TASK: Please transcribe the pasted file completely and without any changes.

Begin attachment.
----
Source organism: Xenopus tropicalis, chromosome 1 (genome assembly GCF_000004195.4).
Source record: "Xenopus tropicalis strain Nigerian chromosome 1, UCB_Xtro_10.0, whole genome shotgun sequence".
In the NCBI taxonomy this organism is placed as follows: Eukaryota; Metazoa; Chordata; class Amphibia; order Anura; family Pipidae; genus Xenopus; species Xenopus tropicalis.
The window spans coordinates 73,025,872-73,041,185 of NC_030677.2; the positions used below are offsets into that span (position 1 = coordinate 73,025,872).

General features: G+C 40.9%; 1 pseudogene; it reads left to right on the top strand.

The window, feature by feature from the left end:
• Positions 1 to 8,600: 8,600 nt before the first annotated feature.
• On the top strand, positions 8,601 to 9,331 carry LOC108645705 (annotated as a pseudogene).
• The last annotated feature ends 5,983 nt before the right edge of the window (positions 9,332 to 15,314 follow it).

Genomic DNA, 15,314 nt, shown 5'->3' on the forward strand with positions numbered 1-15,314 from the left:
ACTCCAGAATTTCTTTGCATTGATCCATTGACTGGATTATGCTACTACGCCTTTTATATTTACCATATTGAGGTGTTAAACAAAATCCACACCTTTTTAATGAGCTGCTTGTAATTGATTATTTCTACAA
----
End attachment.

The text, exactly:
Source organism: Xenopus tropicalis, chromosome 1 (genome assembly GCF_000004195.4).
Source record: "Xenopus tropicalis strain Nigerian chromosome 1, UCB_Xtro_10.0, whole genome shotgun sequence".
In the NCBI taxonomy this organism is placed as follows: Eukaryota; Metazoa; Chordata; class Amphibia; order Anura; family Pipidae; genus Xenopus; species Xenopus tropicalis.
The window spans coordinates 73,025,872-73,041,185 of NC_030677.2; the positions used below are offsets into that span (position 1 = coordinate 73,025,872).

General features: G+C 40.9%; 1 pseudogene; it reads left to right on the top strand.

The window, feature by feature from the left end:
• Positions 1 to 8,600: 8,600 nt before the first annotated feature.
• On the top strand, positions 8,601 to 9,331 carry LOC108645705 (annotated as a pseudogene).
• The last annotated feature ends 5,983 nt before the right edge of the window (positions 9,332 to 15,314 follow it).

Genomic DNA, 15,314 nt, shown 5'->3' on the forward strand with positions numbered 1-15,314 from the left:
ACTCCAGAATTTCTTTGCATTGATCCATTGACTGGATTATGCTACTACGCCTTTTATATTTACCATATTGAGGTGTTAAACAAAATCCACACCTTTTTAATGAGCTGCTTGTAATTGATTATTTCTACAA